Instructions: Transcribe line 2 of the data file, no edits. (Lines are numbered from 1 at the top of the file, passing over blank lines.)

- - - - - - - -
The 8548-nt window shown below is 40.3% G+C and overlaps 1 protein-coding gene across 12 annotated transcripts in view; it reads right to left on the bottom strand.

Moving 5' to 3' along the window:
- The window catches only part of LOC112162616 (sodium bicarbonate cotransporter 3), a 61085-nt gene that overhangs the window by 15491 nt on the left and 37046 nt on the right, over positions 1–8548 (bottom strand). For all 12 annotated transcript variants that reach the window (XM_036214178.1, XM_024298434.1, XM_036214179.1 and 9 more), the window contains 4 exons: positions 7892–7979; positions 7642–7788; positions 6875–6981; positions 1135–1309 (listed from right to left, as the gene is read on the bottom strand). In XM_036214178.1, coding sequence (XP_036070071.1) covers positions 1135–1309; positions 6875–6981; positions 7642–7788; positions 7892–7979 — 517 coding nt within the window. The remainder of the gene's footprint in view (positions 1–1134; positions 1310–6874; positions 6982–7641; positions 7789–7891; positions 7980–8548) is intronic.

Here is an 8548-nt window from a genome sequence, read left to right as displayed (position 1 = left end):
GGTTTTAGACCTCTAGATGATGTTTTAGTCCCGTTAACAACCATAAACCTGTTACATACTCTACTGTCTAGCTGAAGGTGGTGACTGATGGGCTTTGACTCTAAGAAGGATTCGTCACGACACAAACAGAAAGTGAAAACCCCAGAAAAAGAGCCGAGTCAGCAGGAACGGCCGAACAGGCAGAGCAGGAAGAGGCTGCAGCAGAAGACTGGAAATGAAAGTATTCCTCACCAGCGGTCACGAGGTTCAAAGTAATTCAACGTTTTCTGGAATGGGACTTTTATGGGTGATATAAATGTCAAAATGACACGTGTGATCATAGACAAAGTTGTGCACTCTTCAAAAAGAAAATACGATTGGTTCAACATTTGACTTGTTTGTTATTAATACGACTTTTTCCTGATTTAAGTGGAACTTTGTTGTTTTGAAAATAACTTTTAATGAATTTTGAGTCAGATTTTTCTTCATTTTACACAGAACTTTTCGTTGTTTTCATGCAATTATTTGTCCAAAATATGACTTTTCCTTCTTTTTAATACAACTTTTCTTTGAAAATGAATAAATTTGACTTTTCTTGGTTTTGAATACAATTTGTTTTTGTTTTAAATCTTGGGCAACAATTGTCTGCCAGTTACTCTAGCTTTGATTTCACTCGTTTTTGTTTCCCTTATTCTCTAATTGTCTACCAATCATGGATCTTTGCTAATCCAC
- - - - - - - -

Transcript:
Moving 5' to 3' along the window: